Bad Hair: Review
Premiering at this year’s Sundance Film Festival, Hulu’s Bad Hair is the latest feature from Dear White People writer/director Justin Simien. Simien’s latest endeavor observes the forceful assimilation of black culture through a distinct horror lens, marking his first foray into genre filmmaking. While there are a few missteps, Simien’s film thankfully finds a balance between thrills and substantive ruminations.
Set in the late 1980s, Bad Hair follows Anna (Elle Lorraine), a TV executive for a freshly-developed hip-hop network. Despite her tireless work ethic, Anna never receives the promotion she deserves, leading to her acquiring a weave to fit into her corporate world. Her new hairstyle impresses her peers, but it proves to have a mind of its own when it starts to attack people.
Similar to Dear White People, Simien mindfully works to construct equally thoughtful and relevant social dynamics. The high-concept premise works not only as an inventive horror showcase, but also as a potent avenue of deconstructing America’s degradation of the natural black image. From jump street, Anna is consistently ostracized by higher executives for her nappy appearance, forcing her to embrace a superficial reality that ultimately masks her identity. The portrayal of forced compliance is enhanced by Elle Lorraine’s assured lead performance, with the Insecure star tapping into the insecurity and muted pain that this decision brings.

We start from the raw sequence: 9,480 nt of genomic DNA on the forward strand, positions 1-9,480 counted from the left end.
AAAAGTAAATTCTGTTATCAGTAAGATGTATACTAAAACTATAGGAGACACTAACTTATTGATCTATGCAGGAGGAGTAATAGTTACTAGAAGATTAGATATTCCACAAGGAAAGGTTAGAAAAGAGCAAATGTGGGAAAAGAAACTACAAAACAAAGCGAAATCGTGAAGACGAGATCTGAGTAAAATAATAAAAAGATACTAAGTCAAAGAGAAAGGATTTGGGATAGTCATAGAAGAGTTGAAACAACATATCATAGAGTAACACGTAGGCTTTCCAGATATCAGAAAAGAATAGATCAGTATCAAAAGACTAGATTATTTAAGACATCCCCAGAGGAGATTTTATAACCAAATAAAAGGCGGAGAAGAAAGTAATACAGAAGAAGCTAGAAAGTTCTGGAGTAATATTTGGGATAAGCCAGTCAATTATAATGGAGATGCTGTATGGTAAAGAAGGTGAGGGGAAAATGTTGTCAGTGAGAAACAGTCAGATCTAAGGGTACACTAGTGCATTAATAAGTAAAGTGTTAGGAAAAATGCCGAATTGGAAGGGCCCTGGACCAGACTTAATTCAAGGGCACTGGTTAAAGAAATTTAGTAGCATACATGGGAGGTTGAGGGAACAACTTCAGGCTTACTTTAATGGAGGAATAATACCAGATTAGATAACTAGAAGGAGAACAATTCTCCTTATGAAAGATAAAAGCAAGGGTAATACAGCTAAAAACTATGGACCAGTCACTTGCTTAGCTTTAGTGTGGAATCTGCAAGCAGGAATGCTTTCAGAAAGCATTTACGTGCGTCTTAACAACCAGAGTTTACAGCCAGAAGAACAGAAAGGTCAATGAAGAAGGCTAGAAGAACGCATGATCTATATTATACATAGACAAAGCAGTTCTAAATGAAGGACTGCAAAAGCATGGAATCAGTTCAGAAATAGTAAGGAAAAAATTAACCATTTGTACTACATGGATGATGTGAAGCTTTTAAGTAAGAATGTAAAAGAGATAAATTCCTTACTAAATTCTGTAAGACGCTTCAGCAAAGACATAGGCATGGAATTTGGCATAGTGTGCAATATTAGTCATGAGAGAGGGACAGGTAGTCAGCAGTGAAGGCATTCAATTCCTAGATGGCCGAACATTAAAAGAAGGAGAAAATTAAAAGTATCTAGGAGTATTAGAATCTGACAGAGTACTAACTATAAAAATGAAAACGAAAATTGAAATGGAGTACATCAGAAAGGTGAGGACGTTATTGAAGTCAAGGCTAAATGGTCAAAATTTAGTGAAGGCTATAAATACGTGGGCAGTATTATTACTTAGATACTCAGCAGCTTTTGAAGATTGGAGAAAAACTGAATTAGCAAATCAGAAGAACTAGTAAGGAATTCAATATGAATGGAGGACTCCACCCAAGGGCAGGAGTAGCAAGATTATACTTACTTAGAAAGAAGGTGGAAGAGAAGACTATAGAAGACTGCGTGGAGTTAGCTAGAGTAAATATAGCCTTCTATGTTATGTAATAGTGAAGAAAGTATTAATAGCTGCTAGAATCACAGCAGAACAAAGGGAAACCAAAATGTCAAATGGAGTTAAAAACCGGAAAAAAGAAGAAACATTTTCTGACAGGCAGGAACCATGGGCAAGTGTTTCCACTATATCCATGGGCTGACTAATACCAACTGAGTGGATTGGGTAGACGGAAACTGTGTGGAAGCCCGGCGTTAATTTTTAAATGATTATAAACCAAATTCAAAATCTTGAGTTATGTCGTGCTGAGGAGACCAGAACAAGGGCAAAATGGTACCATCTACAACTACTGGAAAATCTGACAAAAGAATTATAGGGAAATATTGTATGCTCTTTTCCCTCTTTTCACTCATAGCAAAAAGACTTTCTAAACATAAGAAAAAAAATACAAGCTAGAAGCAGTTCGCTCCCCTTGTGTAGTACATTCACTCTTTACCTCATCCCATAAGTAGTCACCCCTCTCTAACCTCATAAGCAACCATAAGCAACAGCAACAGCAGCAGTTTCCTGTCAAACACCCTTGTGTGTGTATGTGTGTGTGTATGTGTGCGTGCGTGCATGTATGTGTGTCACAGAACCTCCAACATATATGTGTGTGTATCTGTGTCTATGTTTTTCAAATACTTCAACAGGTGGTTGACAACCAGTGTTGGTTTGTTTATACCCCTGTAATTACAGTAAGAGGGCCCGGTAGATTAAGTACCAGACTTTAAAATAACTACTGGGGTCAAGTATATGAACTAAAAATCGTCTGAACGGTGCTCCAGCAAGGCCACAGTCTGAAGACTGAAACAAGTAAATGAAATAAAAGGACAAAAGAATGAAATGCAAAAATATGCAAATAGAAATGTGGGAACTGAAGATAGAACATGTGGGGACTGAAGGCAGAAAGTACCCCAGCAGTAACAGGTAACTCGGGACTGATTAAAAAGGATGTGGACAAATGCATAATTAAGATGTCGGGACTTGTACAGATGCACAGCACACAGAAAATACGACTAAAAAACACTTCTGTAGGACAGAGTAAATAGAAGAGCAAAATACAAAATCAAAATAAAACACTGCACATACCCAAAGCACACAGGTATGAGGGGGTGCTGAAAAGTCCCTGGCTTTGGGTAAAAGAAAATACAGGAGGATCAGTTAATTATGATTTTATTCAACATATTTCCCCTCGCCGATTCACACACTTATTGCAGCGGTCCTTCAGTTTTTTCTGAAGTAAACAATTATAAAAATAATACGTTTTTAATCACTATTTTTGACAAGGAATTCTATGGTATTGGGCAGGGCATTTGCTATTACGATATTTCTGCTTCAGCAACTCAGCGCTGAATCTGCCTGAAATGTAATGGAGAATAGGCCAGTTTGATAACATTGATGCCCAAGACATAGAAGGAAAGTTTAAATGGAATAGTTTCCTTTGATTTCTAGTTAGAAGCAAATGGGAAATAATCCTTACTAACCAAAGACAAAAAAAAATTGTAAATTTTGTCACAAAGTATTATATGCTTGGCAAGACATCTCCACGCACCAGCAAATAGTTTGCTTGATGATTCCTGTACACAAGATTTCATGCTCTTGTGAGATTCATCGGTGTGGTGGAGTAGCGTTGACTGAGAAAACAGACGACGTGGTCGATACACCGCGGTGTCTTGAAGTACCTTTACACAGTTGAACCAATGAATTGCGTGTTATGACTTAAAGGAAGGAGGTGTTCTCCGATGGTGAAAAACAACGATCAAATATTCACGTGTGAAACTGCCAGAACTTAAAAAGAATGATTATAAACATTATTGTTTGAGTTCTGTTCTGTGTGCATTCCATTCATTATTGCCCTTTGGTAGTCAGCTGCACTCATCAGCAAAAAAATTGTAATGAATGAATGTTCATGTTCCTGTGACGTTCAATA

This foundation breeds promising opportunities for Simien to juxtapose the character’s inner-turmoil with visceral horror elements. As a director, he imbues some inspired craftsmanship choices that aptly harken to genre B-movies of yesteryear. Cinematographer Topher Osborn’s grainy aesthetic captures its finite late-80s period soundly, making a fitting canvas for Simien to unleash some campy, over-the-top setpieces that properly utilize the concept (his use of intense close-ups and cheeky practical effects are often quite fun). It could have been easy for this film to lose its tonal axis, but the different identities mesh with enough thought and balance to co-exist properly. Supporting performances from Jay Pharoah, Lena Waithe, and Vanessa Williams also bring the entertainment factor, with Williams shinning as a deliciously-stern villain.
Bad Hair is always earnest, though some of the execution choices lack dramatic grace. Simien’s screenplay occasionally handles its vital conceits with clumsy heavy-handedness, implementing dialogue that lacks authenticity and nuance (similar to Dear White People, some lines read as overt ciphers for the screenwriter). I also wished the film’s second half bolstered more narrative ingenuity, rarely packing the kind of surprises that make horror films truly stand out.
Still, Bad Hair’s imperfect form never masks its innate pleasures. Justin Simien’s latest offers a satisfying blend between thought and thrills, leaving me excited to see what the writer/director dreams up next.